Defra proposals on animal transport is ‘damaging’ – NFU Scotland

NFU Scotland (NFUS) president Martin Kennedy has urged farmers and crofters to respond directly to damaging the Department for Environment, Food and Rural Affairs (Defra) proposals on animal transport ahead of the February 25 deadline.

According to NFUS, the impractical changes proposed by Defra have caused “considerable anger and consternation amongst all involved in the livestock industry” across Scotland.

They said that, in particular, those in remote areas and the Northern and Western Isles where essential livestock movements inevitably involve longer journey times often including shipment of live animals by sea.

This concern saw more than 300 people logging in to NFUS webinars in January to discuss the Defra proposals and a separate Scottish government consultation – which closes on February 26 – on animal transport.

Kennedy said that “in practice, because many journeys are cross border and hauliers will require livestock transporters to operate across the whole of the UK, differences in requirements between home nations would be impractical and it is essential that appropriate standards, set by people familiar with farming practice in all parts of the country, are adopted countrywide”.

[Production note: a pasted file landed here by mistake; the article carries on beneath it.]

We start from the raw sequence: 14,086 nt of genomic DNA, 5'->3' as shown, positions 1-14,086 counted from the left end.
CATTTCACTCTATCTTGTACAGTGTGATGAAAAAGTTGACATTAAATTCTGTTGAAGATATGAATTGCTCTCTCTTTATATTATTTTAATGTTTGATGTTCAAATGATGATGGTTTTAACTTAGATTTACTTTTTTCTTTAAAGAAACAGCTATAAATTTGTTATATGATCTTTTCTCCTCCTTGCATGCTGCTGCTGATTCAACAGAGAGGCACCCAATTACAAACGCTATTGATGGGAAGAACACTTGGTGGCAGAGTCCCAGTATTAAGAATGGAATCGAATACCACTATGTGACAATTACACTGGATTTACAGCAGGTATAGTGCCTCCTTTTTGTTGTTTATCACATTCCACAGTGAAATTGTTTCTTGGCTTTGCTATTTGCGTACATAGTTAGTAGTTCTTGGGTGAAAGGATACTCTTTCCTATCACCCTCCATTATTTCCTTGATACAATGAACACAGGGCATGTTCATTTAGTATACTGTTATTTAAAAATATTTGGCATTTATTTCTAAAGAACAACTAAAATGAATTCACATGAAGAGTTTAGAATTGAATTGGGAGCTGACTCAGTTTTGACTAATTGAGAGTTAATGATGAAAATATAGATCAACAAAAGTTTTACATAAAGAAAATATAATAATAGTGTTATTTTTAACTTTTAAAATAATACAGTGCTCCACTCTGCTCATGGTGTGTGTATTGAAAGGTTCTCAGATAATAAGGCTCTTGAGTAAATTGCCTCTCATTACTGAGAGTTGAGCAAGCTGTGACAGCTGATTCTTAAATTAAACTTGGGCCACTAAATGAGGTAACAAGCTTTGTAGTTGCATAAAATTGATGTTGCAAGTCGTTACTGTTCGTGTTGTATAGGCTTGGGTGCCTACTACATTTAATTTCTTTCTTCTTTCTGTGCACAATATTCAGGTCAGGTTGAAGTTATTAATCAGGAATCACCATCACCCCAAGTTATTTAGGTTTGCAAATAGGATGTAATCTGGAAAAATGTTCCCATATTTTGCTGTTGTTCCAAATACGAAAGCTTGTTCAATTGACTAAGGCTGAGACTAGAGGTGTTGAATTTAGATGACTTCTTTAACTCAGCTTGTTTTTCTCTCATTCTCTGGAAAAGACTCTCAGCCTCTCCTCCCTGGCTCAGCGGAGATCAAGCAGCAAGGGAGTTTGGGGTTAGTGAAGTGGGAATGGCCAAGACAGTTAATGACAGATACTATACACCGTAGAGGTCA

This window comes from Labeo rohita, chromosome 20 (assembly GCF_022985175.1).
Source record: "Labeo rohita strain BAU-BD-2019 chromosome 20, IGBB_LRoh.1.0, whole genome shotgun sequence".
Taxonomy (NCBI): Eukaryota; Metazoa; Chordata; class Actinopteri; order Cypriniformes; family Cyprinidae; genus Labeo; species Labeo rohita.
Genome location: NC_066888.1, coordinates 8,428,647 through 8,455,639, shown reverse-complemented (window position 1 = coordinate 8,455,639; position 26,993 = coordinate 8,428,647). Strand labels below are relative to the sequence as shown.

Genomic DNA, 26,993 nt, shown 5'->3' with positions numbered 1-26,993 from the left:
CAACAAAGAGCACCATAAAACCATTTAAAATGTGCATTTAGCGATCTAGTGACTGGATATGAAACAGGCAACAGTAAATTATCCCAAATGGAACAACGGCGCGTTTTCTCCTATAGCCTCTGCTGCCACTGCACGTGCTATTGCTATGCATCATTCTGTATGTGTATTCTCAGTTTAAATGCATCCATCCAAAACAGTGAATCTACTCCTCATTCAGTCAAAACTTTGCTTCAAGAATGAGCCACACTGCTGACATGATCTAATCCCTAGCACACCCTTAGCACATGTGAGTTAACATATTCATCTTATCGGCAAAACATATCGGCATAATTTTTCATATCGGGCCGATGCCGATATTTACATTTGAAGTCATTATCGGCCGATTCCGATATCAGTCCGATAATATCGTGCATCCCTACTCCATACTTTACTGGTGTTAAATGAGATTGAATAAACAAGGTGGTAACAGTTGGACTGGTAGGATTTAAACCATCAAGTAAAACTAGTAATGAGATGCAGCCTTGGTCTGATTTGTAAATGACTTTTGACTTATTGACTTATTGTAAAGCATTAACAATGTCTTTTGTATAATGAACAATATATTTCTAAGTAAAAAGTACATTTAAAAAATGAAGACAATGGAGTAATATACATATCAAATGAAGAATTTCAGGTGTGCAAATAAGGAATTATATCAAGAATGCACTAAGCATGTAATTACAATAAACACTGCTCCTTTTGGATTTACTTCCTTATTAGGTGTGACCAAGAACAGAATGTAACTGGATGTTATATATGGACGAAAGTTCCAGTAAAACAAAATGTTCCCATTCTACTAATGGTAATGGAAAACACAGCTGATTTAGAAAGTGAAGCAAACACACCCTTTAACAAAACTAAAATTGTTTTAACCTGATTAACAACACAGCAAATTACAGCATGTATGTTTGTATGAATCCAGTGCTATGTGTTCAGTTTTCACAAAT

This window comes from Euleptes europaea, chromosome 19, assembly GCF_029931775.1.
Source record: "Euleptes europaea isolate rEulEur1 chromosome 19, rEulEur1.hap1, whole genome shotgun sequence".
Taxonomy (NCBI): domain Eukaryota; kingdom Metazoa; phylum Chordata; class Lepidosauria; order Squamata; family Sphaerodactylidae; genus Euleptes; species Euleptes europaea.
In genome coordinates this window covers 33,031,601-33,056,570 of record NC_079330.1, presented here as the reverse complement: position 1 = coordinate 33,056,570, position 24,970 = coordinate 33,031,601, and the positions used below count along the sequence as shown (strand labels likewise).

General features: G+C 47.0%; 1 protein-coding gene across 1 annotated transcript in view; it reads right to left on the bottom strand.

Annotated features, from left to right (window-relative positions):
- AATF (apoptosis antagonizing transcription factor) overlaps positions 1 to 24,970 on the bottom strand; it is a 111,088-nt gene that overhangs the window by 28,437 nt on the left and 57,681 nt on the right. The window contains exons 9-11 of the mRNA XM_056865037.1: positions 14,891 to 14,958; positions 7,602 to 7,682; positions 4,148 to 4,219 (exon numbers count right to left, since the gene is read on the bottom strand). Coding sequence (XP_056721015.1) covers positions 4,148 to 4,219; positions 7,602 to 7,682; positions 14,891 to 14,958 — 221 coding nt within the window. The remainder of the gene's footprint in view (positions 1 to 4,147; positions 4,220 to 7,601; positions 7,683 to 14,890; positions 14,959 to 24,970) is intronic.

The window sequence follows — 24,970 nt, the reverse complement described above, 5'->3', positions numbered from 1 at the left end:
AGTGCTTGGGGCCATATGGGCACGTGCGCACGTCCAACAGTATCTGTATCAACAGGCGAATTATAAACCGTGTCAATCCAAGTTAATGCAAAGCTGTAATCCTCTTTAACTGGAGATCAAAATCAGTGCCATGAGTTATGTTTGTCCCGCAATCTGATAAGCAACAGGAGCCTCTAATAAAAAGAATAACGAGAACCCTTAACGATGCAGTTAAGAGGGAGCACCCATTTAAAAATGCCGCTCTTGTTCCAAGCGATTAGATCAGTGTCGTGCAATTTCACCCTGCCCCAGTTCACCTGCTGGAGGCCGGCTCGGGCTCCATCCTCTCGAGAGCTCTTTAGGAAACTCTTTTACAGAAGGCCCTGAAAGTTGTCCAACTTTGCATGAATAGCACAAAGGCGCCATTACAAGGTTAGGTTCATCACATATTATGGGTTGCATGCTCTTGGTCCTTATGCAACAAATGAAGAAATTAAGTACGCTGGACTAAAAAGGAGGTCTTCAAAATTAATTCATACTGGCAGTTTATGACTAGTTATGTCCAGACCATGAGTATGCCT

‘Huge disruption and cost to the industry’

Kennedy added: “The Defra proposals, if adopted, would lead to huge disruption and cost to the industry.

“It would threaten the continuation of livestock production in island and remote communities which are heavily dependent on it economically, socially and for maintaining the natural environment.

Basing the decision on whether a journey can take place on outside temperature or sea wind force are simplistic and impractical and fail to recognise the disruption and animal welfare issues that would arise from such an overly simplistic approach.

“NFUS will submit members’ views to both consultations but, in addition to union activity, it is essential that individual members respond to the consultations if we are to achieve a workable long-term outcome appropriate for both our businesses and our livestock.

“We need your assistance to ensure that decision-makers fully understand the deep flaws and errors in these proposals,” he concluded.